Assisted Reproductive Technologies May Increase Risk of Eclampsia, finds study
The use of Assisted reproductive technologies (ART) has increased exponentially worldwide and is responsible for over one million births annually. In a recent study, researchers have found that women conceived via ART are at increased risk of developing eclampsia during pregnancy. The research has been presented at the American College for Obstetricians and Gynecologists (ACOG) virtual meeting.
Eclampsia is a severe complication of preeclampsia and is characterized by high blood pressure that can cause seizures during pregnancy. Previous studies have shown an association between infertility treatments and hypertensive disorders of pregnancy. However, the incidence of eclampsia in this population is understudied. Therefore, Adriana Facchiano, a medical student at Temple University Lewis Katz School of Medicine in Philadelphia, and colleagues conducted a study to evaluate the association between ART and incidence of eclampsia.
In this retrospective case-control study, the researchers used the CDC Natality database and obtained information about live births in the U.S. between 2016 and 2018. They used a logistic regression model, controlling for factors known to contribute to preeclampsia and eclampsia, such as maternal age, ethnicity, BMI, diabetes, smoking status, multiple gestations, number of prenatal visits, and type of insurance coverage. The researchers reviewed nearly 11 million births and included approximately 120,000 births of which were conceived using assisted reproductive procedure.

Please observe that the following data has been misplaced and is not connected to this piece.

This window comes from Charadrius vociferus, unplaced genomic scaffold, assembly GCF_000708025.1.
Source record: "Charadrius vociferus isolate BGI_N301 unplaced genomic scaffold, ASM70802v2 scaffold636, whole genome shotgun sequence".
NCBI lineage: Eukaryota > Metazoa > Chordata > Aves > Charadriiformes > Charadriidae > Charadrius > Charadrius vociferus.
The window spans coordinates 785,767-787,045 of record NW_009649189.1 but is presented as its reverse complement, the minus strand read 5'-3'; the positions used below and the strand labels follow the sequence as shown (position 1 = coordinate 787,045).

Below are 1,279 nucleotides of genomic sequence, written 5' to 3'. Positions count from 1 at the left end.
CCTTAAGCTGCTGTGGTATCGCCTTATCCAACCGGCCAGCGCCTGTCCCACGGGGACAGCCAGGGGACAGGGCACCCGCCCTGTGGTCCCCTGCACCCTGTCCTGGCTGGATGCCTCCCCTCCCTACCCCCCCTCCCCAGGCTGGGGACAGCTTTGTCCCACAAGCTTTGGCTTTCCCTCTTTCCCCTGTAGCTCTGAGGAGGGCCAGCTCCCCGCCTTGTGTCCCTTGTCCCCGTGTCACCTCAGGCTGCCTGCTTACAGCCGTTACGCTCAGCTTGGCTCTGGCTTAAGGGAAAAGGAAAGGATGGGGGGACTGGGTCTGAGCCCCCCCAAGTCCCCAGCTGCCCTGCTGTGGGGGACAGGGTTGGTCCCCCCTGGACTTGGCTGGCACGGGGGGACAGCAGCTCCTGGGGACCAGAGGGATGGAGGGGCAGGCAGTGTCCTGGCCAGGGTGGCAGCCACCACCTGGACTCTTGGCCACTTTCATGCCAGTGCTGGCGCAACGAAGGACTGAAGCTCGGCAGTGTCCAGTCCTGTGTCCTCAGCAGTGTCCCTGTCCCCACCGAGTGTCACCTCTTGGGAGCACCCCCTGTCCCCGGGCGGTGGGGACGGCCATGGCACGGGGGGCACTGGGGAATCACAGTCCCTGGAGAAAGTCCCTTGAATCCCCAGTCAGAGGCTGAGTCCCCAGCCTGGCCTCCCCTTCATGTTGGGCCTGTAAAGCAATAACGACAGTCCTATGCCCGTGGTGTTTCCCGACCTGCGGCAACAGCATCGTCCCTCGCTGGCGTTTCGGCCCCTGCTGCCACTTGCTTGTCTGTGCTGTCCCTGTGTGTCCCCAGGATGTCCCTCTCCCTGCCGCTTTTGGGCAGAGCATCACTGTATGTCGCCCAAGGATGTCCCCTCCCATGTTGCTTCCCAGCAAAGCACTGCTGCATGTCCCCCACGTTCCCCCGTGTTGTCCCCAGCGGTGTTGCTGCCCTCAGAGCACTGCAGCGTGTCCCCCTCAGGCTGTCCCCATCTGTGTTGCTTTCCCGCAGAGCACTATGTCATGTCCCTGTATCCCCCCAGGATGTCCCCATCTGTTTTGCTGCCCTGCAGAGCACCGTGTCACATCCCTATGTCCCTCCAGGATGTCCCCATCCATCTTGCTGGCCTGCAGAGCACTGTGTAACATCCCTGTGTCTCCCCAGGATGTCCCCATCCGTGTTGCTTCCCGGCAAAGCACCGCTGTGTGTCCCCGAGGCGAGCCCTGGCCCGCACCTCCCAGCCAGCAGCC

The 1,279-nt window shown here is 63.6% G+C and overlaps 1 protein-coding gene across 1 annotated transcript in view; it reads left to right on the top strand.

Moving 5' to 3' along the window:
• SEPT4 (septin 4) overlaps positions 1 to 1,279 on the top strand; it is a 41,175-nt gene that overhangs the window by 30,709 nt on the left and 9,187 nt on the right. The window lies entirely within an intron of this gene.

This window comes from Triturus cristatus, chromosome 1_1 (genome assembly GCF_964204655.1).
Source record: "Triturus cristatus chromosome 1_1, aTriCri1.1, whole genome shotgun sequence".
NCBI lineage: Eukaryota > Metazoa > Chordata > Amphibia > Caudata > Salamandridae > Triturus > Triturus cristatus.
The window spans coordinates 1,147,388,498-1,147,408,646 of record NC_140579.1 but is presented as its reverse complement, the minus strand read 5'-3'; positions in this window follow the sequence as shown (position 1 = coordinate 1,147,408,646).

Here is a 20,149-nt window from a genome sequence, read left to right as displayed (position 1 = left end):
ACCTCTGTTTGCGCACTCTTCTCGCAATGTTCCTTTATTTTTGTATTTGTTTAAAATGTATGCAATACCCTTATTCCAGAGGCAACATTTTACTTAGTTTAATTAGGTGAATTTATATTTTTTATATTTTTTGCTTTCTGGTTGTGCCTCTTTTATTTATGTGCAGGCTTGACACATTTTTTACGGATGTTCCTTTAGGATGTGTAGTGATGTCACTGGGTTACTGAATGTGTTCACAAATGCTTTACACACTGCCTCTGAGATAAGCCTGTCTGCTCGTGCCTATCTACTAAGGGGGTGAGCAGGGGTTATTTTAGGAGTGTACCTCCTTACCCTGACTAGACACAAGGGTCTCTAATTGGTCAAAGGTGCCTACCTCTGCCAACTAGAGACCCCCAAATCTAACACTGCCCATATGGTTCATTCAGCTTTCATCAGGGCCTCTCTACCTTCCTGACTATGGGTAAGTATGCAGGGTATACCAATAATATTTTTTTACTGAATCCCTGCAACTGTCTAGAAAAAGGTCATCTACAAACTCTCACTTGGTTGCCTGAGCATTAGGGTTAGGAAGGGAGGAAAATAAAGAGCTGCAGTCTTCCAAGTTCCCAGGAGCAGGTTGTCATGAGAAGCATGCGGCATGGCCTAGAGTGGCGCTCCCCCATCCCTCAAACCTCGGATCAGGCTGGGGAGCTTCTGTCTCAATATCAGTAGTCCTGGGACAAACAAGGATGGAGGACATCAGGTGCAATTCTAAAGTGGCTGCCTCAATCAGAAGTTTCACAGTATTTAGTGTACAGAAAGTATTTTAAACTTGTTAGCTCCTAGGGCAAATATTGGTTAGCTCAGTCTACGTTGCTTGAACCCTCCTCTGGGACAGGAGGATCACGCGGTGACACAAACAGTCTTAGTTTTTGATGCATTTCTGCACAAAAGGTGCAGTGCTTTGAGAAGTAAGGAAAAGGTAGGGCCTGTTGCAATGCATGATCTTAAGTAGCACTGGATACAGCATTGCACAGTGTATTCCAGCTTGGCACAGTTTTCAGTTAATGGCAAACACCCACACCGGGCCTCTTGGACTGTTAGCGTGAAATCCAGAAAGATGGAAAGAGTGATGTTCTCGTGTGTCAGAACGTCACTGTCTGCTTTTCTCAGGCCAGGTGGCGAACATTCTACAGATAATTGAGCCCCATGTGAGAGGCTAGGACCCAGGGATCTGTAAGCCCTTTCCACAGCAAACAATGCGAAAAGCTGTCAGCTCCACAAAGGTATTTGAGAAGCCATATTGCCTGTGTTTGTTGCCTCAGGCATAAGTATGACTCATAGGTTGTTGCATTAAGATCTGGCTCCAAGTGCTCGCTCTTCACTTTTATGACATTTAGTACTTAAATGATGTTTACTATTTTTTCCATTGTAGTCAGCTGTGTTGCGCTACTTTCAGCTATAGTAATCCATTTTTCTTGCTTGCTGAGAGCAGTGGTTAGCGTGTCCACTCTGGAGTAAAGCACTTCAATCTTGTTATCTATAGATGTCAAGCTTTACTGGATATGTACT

Key findings of the study were:
- Among 120,000 births, the researchers observed eclampsia events in 571 women who underwent ART and 27,785 women who did not.
- They found that ART procedures, such as in-vitro fertilization, were associated with more than a 50% increased risk of eclampsia (aOR 1.53).
- They noted that the unadjusted odds ratio of developing eclampsia for patients who underwent ART was 1.86. After adjustment, they observed that the odds were lower but still significant.
- They found that multiple gestations which occurred in almost 30% of ART pregnancies also were associated with eclampsia.
"The only covariates found to have a stronger relationship with eclampsia were pre-pregnancy hypertension, pre-pregnancy diabetes, and multiple births per pregnancy," facchiano said in an interview.
"Despite increased vigilance noted in many of these pregnancies, ART is a significant risk factor for eclampsia -- further analysis is necessary to determine the impact of and mechanisms through which multiple gestations can increase eclampsia," she further added.
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